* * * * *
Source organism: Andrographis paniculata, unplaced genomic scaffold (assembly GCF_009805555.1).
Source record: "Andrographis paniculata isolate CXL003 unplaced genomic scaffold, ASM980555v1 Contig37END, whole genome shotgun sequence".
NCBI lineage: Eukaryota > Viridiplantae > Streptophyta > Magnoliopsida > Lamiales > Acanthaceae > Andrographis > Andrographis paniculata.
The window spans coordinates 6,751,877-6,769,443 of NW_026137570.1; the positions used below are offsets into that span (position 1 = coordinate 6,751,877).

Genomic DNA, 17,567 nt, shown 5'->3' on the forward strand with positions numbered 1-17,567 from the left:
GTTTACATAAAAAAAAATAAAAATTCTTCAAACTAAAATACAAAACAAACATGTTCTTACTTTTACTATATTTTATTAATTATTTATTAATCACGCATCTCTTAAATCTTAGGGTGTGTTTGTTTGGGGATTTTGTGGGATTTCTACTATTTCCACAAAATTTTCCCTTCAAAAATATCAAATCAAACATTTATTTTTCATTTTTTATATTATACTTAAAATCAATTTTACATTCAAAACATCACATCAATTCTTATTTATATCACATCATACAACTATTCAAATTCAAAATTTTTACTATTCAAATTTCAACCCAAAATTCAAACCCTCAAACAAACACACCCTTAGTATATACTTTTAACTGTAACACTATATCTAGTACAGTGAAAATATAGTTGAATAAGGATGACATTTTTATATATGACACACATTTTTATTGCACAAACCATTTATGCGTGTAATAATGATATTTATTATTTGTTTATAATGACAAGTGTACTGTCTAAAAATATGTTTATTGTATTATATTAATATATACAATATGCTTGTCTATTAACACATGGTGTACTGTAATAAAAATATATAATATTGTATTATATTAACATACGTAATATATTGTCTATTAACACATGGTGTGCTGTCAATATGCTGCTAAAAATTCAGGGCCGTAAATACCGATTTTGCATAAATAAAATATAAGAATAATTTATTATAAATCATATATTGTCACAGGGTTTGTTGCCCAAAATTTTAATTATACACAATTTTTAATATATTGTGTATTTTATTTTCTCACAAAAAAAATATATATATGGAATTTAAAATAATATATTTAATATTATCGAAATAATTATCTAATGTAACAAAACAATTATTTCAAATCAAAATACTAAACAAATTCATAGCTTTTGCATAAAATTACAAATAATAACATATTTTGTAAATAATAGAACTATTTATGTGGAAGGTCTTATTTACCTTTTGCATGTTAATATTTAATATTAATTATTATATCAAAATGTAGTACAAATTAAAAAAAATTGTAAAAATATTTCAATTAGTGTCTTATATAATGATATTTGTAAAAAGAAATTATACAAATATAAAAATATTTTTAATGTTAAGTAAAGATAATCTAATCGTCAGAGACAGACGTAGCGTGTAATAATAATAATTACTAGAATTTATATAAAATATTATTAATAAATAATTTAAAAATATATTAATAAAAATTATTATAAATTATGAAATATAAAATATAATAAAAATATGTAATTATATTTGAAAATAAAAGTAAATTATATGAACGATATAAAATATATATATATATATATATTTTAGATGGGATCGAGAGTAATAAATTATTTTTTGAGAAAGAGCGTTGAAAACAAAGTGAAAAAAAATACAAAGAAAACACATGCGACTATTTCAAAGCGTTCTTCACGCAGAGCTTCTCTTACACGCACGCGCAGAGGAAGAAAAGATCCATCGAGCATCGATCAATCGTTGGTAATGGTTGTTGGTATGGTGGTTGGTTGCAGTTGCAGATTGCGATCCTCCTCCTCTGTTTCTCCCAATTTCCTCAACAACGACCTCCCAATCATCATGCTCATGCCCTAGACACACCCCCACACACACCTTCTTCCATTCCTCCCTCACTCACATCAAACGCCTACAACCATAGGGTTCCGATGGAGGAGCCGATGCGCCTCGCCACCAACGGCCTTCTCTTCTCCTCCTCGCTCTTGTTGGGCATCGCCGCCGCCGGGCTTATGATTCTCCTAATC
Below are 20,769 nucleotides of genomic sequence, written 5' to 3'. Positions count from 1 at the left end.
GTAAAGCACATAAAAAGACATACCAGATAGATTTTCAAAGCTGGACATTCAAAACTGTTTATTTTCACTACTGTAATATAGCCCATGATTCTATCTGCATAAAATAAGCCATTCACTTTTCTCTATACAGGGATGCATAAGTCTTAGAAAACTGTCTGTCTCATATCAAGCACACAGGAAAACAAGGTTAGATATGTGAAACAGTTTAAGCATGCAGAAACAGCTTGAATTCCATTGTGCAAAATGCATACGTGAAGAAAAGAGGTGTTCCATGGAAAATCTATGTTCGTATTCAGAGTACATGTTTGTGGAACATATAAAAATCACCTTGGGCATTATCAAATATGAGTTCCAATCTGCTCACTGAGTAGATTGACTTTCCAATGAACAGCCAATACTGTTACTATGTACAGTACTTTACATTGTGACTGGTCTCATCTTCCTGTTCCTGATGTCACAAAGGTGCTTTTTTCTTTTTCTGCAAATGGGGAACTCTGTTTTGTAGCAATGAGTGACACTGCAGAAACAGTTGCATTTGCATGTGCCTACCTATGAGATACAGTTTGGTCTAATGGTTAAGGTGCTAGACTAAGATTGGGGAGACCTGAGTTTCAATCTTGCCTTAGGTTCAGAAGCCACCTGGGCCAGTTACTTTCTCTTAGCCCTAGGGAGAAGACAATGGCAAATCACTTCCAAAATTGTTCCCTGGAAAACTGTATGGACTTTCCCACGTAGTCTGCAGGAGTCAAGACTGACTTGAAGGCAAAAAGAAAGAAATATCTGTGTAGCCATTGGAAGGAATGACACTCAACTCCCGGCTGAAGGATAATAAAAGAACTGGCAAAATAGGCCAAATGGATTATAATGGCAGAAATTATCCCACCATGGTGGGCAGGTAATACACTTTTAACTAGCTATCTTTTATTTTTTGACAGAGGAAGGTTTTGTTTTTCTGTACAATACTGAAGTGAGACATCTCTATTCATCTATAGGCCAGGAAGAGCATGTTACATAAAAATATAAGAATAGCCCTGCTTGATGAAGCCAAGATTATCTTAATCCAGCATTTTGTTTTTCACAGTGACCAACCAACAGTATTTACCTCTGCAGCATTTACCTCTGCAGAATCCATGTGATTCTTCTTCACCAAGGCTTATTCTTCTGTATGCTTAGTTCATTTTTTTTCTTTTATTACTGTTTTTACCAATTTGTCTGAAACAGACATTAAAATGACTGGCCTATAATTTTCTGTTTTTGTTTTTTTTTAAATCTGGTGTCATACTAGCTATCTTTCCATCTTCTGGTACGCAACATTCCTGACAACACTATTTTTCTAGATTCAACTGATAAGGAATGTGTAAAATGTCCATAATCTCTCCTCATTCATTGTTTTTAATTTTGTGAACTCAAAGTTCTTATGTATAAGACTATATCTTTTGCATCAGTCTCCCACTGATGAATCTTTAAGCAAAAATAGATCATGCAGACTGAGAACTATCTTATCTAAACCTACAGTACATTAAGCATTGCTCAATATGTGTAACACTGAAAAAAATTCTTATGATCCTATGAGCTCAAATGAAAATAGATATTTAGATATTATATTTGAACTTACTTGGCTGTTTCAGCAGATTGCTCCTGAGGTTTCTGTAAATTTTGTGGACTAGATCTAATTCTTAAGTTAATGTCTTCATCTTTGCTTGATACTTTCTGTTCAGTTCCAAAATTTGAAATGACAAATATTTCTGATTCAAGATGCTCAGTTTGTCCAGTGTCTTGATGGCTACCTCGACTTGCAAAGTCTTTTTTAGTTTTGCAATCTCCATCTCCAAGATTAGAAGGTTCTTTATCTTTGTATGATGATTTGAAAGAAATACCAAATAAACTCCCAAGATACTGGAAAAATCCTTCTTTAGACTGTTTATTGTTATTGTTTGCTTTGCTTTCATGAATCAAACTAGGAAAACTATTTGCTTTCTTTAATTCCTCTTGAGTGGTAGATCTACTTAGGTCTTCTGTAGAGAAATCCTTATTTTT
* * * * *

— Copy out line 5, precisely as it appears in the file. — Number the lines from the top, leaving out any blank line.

Genomic DNA, 17,567 nt, shown 5'->3' on the forward strand with positions numbered 1-17,567 from the left: